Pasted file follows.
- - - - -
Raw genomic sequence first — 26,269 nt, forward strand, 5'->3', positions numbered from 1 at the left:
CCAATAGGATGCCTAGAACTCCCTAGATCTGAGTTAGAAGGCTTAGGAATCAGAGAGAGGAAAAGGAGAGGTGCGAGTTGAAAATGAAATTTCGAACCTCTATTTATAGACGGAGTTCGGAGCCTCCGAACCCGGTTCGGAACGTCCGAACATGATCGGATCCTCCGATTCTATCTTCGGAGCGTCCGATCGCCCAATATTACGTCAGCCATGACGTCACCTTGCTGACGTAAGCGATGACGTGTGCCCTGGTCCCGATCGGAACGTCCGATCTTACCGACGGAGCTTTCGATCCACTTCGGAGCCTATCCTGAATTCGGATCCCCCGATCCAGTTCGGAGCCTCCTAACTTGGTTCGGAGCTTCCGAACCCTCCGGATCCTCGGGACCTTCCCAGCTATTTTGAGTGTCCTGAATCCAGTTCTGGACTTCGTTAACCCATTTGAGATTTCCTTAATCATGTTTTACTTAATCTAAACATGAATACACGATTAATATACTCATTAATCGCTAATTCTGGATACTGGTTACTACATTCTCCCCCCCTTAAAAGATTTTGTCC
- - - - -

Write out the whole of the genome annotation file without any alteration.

Raw genomic sequence first — 26,269 nt, forward strand, 5'->3', positions numbered from 1 at the left:
CCAATAGGATGCCTAGAACTCCCTAGATCTGAGTTAGAAGGCTTAGGAATCAGAGAGAGGAAAAGGAGAGGTGCGAGTTGAAAATGAAATTTCGAACCTCTATTTATAGACGGAGTTCGGAGCCTCCGAACCCGGTTCGGAACGTCCGAACATGATCGGATCCTCCGATTCTATCTTCGGAGCGTCCGATCGCCCAATATTACGTCAGCCATGACGTCACCTTGCTGACGTAAGCGATGACGTGTGCCCTGGTCCCGATCGGAACGTCCGATCTTACCGACGGAGCTTTCGATCCACTTCGGAGCCTATCCTGAATTCGGATCCCCCGATCCAGTTCGGAGCCTCCTAACTTGGTTCGGAGCTTCCGAACCCTCCGGATCCTCGGGACCTTCCCAGCTATTTTGAGTGTCCTGAATCCAGTTCTGGACTTCGTTAACCCATTTGAGATTTCCTTAATCATGTTTTACTTAATCTAAACATGAATACACGATTAATATACTCATTAATCGCTAATTCTGGATACTGGTTACTACATTCTCCCCCCCTTAAAAGATTTTGTCC